Kenji Taguma, English Edition Editor of the Nichi Bei Times, wrote a story, “New Book Brings Little-Known Story of Nisei Resistance to Japanese Readers,” and is moderating a book talk with Prof. Morita  (who will be speaking in Japanese) and Nisei draft resisters Ken Yoshida and Mits Koshiyama. Kenji’s personal note tells the story:

This 600+ page book, published by Sairyusha Publishing Co. in Tokyo, is the first original Japanese language book solely dedicated to Nisei draft resistance. The back cover has an image of Frank Emi, and there are historical and contemporary photos interspersed throughout.

Professor Morita started interviewing Nisei resisters about five years ago, and the book includes results of interviews with folks like Frank Emi, Mits Koshiyama, George Nozawa, Jim Akutsu, Poston resisters, and the “Tucsconians” — resisters who were sentenced to the same federal labor camp as Gordon Hirabayashi. This latter group included my father Noboru, Joe Norikane and Susumu Yenokida of Granada (Amache), and Ken Yoshida (Topaz or Central Utah). There’s also a chapter on James Omura. I believe that this is the first book to include Granada and other resisters since Ellen Levine’s A Fence Away From Freedom.

As the son of a Nisei resister, I’m forever grateful to those of you who have helped to bring out this story. Frank Abe’s Conscience and the Constitution, Chizu Omori’s Rabbit in the Moon, and Eric Muller’s Free to Die For Their Country brought the story out to a wide audience. Hopefully, Prof. Morita’s book will bring the story to a new audience, in Japan and to Japanese-speakers here in America.

As you can imagine, his actual paying audience must be rather limited, and the small press probably has no marketing capabilities here. So, if you have any access to any library with a Japanese-language collection, I’m sure it would be appreciated if they are encouraged to purchase a copy. The book costs 7,200 yen, which is about $61 today. I actually have about 15 copies here that the publisher sent on Prof. Morita’s behalf, which Prof. Morita plans to sell at the event. If anyone can make the book event on Nov. 3, I can look into trying to set up some type of meal gathering.

More on “Watada, Resister”

Here’s the link to Lisa Chung’s July 7 column in the San Jose Mercury-News, “War resister’s predecessors stand with him” in which she quotes from Curtis Choy’s film of the phone call from Frank Emi and Yosh Kuromiya to Lt. Ehren Watada, the first commissioned officer to refuse deployment to Iraq:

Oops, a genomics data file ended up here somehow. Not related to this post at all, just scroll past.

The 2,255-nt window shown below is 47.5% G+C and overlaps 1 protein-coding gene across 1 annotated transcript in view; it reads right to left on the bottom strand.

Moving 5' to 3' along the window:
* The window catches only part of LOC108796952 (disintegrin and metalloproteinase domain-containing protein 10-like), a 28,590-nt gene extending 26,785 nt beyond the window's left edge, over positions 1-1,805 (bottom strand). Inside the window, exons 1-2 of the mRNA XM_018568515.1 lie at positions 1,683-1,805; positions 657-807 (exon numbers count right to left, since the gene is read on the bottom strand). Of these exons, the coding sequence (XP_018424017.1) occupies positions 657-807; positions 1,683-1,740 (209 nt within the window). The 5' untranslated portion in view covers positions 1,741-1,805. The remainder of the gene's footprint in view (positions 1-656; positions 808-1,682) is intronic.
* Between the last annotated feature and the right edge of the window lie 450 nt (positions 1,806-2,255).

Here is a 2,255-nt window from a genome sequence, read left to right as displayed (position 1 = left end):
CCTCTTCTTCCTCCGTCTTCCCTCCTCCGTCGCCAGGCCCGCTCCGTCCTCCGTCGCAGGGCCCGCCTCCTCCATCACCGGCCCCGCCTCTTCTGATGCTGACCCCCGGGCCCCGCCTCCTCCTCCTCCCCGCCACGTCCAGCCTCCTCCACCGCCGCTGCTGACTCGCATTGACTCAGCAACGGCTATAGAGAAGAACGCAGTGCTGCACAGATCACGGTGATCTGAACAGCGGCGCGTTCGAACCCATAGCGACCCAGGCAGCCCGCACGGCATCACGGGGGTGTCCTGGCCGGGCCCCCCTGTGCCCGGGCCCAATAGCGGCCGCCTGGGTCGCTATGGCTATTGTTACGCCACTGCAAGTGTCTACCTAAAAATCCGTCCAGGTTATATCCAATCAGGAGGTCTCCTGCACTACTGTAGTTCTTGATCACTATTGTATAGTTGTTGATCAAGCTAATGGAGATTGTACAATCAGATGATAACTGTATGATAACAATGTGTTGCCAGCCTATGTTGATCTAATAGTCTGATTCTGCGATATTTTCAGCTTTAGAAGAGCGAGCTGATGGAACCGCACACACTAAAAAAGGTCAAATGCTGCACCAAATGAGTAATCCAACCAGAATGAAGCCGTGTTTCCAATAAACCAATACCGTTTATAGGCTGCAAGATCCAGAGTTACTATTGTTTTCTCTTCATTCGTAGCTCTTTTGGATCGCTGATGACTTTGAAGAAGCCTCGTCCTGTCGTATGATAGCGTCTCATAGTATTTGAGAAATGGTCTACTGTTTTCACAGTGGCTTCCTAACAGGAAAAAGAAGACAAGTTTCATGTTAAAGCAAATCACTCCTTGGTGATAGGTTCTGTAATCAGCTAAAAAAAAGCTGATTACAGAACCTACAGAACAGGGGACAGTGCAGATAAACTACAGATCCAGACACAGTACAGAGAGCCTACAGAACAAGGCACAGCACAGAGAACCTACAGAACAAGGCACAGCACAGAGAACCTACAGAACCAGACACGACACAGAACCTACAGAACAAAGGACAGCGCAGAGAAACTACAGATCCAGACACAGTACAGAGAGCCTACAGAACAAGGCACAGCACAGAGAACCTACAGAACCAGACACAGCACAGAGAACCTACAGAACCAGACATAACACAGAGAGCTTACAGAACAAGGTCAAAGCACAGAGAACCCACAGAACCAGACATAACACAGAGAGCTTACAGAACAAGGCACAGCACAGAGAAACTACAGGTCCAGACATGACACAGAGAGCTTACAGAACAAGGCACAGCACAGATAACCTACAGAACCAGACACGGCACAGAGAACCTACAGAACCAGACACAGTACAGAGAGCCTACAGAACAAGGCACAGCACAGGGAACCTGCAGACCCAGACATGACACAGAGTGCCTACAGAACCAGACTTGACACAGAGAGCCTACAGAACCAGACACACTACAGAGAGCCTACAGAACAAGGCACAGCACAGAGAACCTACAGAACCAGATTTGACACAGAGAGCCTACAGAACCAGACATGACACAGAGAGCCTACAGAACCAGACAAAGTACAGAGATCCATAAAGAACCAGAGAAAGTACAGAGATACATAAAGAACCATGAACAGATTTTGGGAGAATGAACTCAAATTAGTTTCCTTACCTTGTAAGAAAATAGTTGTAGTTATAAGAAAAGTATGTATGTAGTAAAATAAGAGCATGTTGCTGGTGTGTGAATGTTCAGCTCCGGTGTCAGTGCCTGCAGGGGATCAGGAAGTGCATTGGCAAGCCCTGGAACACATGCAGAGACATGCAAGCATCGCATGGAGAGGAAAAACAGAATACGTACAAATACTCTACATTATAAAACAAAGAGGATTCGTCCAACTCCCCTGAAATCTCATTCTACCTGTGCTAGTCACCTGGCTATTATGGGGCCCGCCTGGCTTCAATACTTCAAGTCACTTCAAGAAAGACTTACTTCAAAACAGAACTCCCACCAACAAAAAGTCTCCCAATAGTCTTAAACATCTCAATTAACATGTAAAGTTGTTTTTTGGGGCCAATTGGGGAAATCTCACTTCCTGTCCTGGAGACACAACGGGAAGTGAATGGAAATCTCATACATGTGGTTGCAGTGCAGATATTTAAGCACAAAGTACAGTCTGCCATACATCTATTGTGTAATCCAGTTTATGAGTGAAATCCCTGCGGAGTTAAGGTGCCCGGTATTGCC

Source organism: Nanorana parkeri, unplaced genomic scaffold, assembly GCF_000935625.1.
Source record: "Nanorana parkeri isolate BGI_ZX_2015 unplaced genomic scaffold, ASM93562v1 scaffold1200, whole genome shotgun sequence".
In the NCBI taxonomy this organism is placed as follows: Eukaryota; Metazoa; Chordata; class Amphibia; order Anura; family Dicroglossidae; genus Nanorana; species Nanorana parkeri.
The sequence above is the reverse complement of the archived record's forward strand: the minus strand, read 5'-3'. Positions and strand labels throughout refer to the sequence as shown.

Besides the usual list of anti-war celebrities and politicians in Watada’s corner, what impresses me most are the members of the Heart Mountain draft resisters. They know all about taking an unpopular stand on principle. These are people like Mits Koshiyama in San Jose, Frank Emi and Yoshi Kuromiya in Los Angeles, and others. They know the personal cost can still resonate and sting, even after 60 years …

Writer Frank Chin sent me a DVD recording of a phone meeting between Watada and Emi, Kuromiya and Paul Tsuneishi, a World War II veteran. Koshiyama, 83, was going to take part until health issues intervened. The elders offered their analyses and support. Kuromiya told the young officer that he might very well go to prison, but it could be the beginning of something new. He has the character for leadership and a role to play.

See Curtis Choy’s “Watada, Resister.”

Ehren Watada and the Heart Mountain resisters

Lt. Ehren Watada, U.S. Military photoIn 1944 U.S. District Court Judge T. Blake Kennedy in Wyoming ruled 63 young Heart Mountain boys could not raise the unconstitutionality of mass incarceration as a defense in their trial for draft resistance. The jury could only rule on whether or not they failed to report for induction, and convicted the lot.

In 2007, although the cases are different, a military judge at Fort Lewis south of Seattle ruled this week that Army 1st Lt. Ehren Watada can not raise the legality of the war in Iraq as a defense for his refusal to deploy there. The Seattle Times article has links to court documents in Watada’s court-martial trial. See also the Seattle P-I.

By the way, did you see the howler on the season premiere of “24” on Jan. 14? Under siege from terrorist attacks, in a terse exchange on the legal precedents for locking up American Muslims in concentration camps, “President Wayne Palmer” bemoaned how “Roosevelt imprisoned over 200,000 Japanese Americans in what most historians consider to be a shameful mistake.” Where were the fact-checkers? S.I. Hayakawa would have cried “semantic inflation.” What was troubling, though, was the next line of dialogue: “Well I would ask those historians how many of those Japanese Americans were thus prevented from perpetrating acts of sabotage in this country?” The answer, of course, is exactly none.